NORTH NEWTON, KAN. – The importance of good mentors can’t be overestimated.
That was a major motivation behind the formation of a new student group at Bethel College, which has turned out to be the only one of its kind in the country.
At the end of July, Nikkii Dolce, senior nursing major and chair of the Bethel College student chapter of National Black Nurses Association (NBNA), attended the organization’s national conference in Atlanta, traveling with officers from the Wichita chapter of NBNA, under whose wing the Bethel group was organized.
That happened a year ago. When Debra Davis, who graduated from Bethel in May with a bachelor’s degree in nursing, came as a junior, she said, she and some of her peers “looked around and saw what we wanted wasn’t here in terms of [black role models for] leadership and empowerment in the nursing profession.”
Thelma Latrice Moses, who also graduated in May with her nursing degree, added, “We wanted something for minority [nursing] students that would get people actively involved in leadership. We were looking for mentors.”
Davis’s friend Anniece Berry, a nurse at Via Christi-Good Shepherd in Wichita, was also the president of the Wichita chapter of NBNA. So Davis and Moses joined the organization but they discovered that there was no student component, similar to the National Student Nurses’ Association.
“We wrote to the [NBNA] to see if they would approve us starting the first student chapter,” said Moses. They got approval, as long as the group was organized under the auspices of the Wichita chapter. Davis and Moses served as co-chairs of Bethel’s first NBNA group, which had about 20 members in its first year. Dolce, Marla Bell and Patricia Ngigi are this year’s officers.
For Dolce, the highlight of the Atlanta convention came at the closing brunch, where the speaker was Loretta Sweet Jemmott, a professor in the school of nursing and director of the Center for Health Disparities Research at the University of Pennsylvania in Philadelphia. A Parade magazine profile described Jemmott as “the nation’s leading expert on HIV prevention in teens.”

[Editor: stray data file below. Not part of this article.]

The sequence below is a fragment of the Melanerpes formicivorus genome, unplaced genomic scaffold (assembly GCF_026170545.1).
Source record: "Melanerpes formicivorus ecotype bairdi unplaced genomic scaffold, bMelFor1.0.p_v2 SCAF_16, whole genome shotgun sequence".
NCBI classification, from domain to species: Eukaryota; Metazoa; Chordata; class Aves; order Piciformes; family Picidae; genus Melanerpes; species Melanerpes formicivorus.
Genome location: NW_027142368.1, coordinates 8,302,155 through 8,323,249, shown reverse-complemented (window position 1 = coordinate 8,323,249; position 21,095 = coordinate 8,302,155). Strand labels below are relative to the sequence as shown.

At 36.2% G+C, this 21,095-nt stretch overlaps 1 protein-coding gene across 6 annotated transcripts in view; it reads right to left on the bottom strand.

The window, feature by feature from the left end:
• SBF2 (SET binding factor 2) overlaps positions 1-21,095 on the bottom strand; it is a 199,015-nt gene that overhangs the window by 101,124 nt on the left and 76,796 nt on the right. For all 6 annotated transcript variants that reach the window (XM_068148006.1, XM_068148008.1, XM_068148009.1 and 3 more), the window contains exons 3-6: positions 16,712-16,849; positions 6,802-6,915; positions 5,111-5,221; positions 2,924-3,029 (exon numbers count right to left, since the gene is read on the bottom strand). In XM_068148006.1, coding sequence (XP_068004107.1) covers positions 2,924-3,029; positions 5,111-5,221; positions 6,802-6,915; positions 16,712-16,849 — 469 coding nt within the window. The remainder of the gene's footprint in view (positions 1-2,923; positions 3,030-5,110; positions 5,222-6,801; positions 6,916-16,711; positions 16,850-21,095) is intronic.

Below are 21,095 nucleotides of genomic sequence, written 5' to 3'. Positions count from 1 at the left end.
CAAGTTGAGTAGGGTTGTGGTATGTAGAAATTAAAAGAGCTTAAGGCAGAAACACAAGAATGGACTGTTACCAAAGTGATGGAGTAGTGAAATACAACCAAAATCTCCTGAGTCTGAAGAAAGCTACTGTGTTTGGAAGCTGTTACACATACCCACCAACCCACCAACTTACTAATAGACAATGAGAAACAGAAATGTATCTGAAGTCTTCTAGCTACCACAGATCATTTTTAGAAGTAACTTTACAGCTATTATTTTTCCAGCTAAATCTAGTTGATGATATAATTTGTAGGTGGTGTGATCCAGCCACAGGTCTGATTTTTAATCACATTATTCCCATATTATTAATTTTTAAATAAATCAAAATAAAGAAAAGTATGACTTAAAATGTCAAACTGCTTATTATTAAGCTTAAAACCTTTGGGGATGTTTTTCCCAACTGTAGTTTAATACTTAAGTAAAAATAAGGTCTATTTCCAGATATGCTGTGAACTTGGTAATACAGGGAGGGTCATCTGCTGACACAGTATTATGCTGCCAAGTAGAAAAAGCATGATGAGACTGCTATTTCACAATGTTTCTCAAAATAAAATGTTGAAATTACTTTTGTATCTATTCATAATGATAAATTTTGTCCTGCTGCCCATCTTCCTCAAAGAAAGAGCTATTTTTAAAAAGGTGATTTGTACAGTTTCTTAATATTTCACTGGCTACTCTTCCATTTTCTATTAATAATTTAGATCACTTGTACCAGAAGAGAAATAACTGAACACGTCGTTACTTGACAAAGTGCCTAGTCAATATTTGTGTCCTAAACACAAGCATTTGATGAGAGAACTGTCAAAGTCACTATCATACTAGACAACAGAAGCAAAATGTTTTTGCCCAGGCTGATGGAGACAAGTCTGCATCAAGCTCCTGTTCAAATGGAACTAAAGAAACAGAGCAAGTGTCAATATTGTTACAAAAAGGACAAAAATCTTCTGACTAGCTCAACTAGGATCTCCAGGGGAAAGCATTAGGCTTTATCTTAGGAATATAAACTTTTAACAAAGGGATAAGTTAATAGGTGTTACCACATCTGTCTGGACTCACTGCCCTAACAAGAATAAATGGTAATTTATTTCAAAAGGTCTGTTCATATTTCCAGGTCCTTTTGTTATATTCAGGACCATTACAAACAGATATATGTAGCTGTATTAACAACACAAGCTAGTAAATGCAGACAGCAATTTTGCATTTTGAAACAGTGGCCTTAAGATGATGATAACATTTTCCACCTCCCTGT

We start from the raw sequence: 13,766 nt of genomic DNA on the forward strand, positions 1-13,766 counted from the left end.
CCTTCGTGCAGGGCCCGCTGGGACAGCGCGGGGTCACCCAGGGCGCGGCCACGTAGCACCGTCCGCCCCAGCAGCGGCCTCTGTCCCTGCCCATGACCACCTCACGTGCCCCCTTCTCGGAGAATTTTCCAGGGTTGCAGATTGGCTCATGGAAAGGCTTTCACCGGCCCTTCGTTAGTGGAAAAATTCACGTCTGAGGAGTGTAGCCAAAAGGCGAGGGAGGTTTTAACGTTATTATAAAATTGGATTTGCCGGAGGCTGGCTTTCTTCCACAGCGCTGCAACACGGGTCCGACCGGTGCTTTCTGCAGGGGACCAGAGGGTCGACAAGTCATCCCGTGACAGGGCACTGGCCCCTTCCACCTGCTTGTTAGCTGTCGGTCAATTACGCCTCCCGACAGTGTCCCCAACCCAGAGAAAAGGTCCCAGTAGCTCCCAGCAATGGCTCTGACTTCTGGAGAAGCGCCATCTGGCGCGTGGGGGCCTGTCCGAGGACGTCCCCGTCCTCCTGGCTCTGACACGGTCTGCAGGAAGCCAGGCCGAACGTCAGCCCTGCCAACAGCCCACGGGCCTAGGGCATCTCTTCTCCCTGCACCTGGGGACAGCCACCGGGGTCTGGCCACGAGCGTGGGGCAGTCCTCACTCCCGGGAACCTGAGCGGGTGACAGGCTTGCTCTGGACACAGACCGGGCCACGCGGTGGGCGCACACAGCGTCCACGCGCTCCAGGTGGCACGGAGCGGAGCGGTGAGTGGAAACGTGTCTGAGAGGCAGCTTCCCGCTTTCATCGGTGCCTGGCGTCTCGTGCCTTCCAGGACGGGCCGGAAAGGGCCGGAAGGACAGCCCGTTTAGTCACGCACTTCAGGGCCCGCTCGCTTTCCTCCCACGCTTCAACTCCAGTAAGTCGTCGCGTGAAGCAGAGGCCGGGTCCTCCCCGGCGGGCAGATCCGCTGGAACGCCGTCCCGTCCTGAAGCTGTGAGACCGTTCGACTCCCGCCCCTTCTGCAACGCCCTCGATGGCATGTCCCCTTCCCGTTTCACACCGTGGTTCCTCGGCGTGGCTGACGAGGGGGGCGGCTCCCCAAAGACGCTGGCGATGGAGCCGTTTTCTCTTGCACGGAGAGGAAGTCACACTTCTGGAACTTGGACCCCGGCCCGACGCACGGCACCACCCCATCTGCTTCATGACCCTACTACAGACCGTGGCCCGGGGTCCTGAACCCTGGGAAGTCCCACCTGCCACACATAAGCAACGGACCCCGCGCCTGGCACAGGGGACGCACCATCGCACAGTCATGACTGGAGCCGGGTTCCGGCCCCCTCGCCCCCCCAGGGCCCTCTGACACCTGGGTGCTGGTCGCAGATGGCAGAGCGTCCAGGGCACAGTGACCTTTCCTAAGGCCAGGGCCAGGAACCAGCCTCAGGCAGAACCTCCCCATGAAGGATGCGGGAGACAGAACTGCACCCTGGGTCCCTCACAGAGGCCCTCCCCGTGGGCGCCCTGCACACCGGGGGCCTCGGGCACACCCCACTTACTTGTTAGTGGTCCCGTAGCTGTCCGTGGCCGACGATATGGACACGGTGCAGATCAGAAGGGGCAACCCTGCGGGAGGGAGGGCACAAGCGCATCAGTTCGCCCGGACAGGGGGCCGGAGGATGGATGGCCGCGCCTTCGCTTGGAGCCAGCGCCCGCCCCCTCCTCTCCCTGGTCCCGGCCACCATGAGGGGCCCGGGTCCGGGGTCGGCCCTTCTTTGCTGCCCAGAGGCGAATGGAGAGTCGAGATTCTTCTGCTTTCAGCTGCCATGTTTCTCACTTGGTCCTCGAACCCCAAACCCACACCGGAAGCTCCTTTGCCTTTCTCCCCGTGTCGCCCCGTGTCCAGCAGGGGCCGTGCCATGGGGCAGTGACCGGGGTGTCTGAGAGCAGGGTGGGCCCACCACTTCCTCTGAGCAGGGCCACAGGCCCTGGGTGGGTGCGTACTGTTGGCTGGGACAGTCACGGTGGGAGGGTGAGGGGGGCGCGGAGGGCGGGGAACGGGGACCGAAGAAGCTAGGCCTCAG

Dolce was interested in Jemmott’s presentation (about strategies for helping women avoid HIV infection, a program that proved so effective that the Centers for Disease Control and Prevention adopted a version of it) because she had worked in a similar program when she was a student at the University of Kansas, she said.
Even more important, however, Dolce said, was that Jemmott “was so excited – she had that whole room of nurses excited about her program. I thought, ‘Wow, that’s amazing [what she was able to do].’ A lot of people think nurses can’t do things like that. Nurses aren’t only the ones who take your temperature and record your weight. They can do all kinds of things.”
The Bethel NBNA group’s main activities thus far have been fundraising to endow scholarships for nursing students – leaders emphasize that anyone of any race may apply for these. NBNA members had a mini health fair at last year’s Fall Festival and also participated in a larger local health fair. They contributed some of the money that allowed Dolce to attend the NBNA national convention, with the Wichita chapter putting in the rest.
This year, the group hopes to add to its membership, both with Bethel nursing students and interested students from other area nursing programs. The Bethel NBNA is open to them since it is an arm of the Wichita chapter, Dolce said.
“Going to the conference made me really excited,” she said. “I look forward to all the possibilities [it raised]. I met a lot of new nurses and some students, who were there because other [experienced] nurses had made it possible for them to attend. The mentoring is so important.”
Bethel College is a four-year liberal arts college affiliated with Mennonite Church USA. Founded in 1887, it is the oldest Mennonite college in North America. Bethel is known for its academic excellence and was the highest ranked Kansas college in the national liberal arts category of U.S. News & World Report’s listing of “America’s Best Colleges” for 2008. For more information, see the Bethel Web site at www.bethelks.edu.